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TITLE:  ECUADOR HUMAN RIGHTS PRACTICES, 1994
AUTHOR:  U.S. DEPARTMENT OF STATE
DATE:  FEBRUARY 1995









                            ECUADOR


Ecuador is a constitutional republic with a president and a 
77-member unicameral legislature chosen in free elections.  The 
1994 midterm elections left President Sixto Duran Ballen's 
governing coalition only nine seats in the National Assembly.  
Members of the Supreme Court preside over a judiciary that is 
constitutionally independent but susceptible to outside 
pressure.  The Assembly has sweeping powers to question and 
censure cabinet ministers; such censure results in automatic 
dismissal of the minister in question.  This is often used as a 
political tool by opposition political parties.

The Ecuadorian military has significant autonomy, reinforced by 
guaranteed access to revenues from the nation's oil exports, as 
well as from civil aviation, shipping, and other economic 
activities.  The military has maintained a low profile in 
domestic politics since the return to constitutional rule in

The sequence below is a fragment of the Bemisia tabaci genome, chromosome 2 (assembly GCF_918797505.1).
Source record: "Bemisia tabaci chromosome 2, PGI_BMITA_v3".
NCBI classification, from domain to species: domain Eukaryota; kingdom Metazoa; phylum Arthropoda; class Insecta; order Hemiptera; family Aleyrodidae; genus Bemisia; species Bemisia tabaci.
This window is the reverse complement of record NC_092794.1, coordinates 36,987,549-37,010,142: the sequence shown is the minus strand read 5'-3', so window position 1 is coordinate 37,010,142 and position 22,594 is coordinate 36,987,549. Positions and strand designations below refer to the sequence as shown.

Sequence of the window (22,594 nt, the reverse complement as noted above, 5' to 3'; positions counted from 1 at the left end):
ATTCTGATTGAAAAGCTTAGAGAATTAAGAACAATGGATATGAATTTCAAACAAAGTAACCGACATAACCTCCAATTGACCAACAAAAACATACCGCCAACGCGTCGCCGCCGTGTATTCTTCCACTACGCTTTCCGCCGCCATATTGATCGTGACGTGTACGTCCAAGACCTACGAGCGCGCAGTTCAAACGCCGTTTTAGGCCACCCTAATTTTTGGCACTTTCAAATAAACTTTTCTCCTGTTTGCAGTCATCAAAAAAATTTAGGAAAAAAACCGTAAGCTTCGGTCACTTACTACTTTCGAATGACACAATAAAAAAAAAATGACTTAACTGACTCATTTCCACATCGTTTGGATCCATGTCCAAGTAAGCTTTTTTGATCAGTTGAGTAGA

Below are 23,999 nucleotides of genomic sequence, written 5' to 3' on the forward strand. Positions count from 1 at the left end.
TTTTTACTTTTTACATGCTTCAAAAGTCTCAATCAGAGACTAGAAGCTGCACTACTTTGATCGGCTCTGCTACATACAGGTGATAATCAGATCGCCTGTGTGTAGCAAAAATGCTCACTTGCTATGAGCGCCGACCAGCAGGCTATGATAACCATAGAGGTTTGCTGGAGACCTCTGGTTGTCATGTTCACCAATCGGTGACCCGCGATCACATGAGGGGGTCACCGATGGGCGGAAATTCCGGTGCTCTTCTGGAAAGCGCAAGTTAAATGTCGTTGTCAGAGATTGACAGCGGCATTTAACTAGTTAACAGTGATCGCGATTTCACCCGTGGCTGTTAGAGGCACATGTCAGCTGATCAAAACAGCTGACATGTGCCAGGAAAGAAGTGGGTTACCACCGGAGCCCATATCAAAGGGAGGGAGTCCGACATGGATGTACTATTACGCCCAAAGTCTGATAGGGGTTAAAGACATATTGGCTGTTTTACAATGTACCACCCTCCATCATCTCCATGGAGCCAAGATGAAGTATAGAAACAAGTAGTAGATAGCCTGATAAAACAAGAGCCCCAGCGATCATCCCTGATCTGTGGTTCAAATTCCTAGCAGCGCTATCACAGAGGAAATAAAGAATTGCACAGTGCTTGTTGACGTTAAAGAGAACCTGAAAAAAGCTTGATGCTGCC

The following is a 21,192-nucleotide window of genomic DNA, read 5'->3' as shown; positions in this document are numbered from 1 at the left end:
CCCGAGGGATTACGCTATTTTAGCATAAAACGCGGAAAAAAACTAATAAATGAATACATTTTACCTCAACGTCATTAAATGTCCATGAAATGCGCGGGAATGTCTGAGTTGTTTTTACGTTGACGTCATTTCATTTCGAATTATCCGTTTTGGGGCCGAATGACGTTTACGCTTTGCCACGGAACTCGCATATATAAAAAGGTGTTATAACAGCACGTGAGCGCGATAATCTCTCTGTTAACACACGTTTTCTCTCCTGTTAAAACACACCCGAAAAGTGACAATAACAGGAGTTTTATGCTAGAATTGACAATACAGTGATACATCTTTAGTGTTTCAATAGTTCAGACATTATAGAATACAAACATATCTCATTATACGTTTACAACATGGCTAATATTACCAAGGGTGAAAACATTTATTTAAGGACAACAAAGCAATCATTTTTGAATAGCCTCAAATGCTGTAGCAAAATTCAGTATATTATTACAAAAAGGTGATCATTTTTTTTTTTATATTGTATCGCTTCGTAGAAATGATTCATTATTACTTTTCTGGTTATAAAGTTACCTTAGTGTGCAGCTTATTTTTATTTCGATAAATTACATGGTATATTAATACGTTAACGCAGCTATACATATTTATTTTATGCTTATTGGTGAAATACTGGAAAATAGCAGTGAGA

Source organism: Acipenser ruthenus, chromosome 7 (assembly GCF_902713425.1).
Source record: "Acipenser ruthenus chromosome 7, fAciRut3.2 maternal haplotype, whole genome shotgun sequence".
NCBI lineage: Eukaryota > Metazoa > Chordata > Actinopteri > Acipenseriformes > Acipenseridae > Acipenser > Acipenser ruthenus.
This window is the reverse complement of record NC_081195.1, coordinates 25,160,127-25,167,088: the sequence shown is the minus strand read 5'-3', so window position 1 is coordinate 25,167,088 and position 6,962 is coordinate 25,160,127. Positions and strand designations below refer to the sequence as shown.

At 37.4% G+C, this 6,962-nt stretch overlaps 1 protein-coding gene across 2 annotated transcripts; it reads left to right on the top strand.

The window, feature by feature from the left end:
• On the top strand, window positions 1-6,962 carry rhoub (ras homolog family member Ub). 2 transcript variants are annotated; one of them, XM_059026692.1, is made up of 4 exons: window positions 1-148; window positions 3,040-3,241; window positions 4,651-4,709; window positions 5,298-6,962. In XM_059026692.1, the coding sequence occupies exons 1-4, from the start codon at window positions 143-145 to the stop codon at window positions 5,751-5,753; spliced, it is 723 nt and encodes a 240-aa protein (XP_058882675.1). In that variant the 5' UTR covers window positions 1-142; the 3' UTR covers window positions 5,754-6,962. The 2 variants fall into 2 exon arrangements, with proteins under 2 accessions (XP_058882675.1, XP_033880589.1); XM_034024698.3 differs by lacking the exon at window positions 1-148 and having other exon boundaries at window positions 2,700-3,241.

1979.  The National Police, responsible for domestic law 
enforcement and maintenance of internal order, falls under the 
civilian Ministry of Government and Police.  There continued to 
be credible allegations of human rights abuses by the police 
and in some isolated cases the military.

The economy is based on private enterprise, although there 
continued to be heavy government involvement in key sectors 
such as petroleum, utilities, and aviation.  Inflation was 
about 25 percent in 1994, though it continued a steady downward 
trend begun in 1992.  Most Ecuadorians are employed in the 
urban informal sector or as rural agricultural workers; rural 
poverty is extensive, and underemployment is high.

The most fundamental human rights abuse stems from shortcomings 
in the politicized legal and judicial system.  People are 
subject to arbitrary arrest; once incarcerated, they may wait 
years before coming to trial unless they resort to paying 
bribes.  Other human rights abuses included instances of 
extrajudicial killings; torture and other mistreatment of 
prisoners and detainees by the police; government failure to 
prosecute and punish human rights abusers; and pervasive 
discrimination against women, blacks, and indigenous people.  
Despite these continuing problems, the Government did make 
significant progress toward prosecuting those responsible for  
two longstanding human rights cases in 1994.

RESPECT FOR HUMAN RIGHTS

Section 1  Respect for the Integrity of the Person, Including 
           Freedom from:

     a.  Political and Other Extrajudicial Killing

There were no reports of politically motivated killings in 
1994.  The police continued to be responsible for extrajudicial 
killings, although the number of such reports dropped 
noticeably.  The police often acted with impunity in such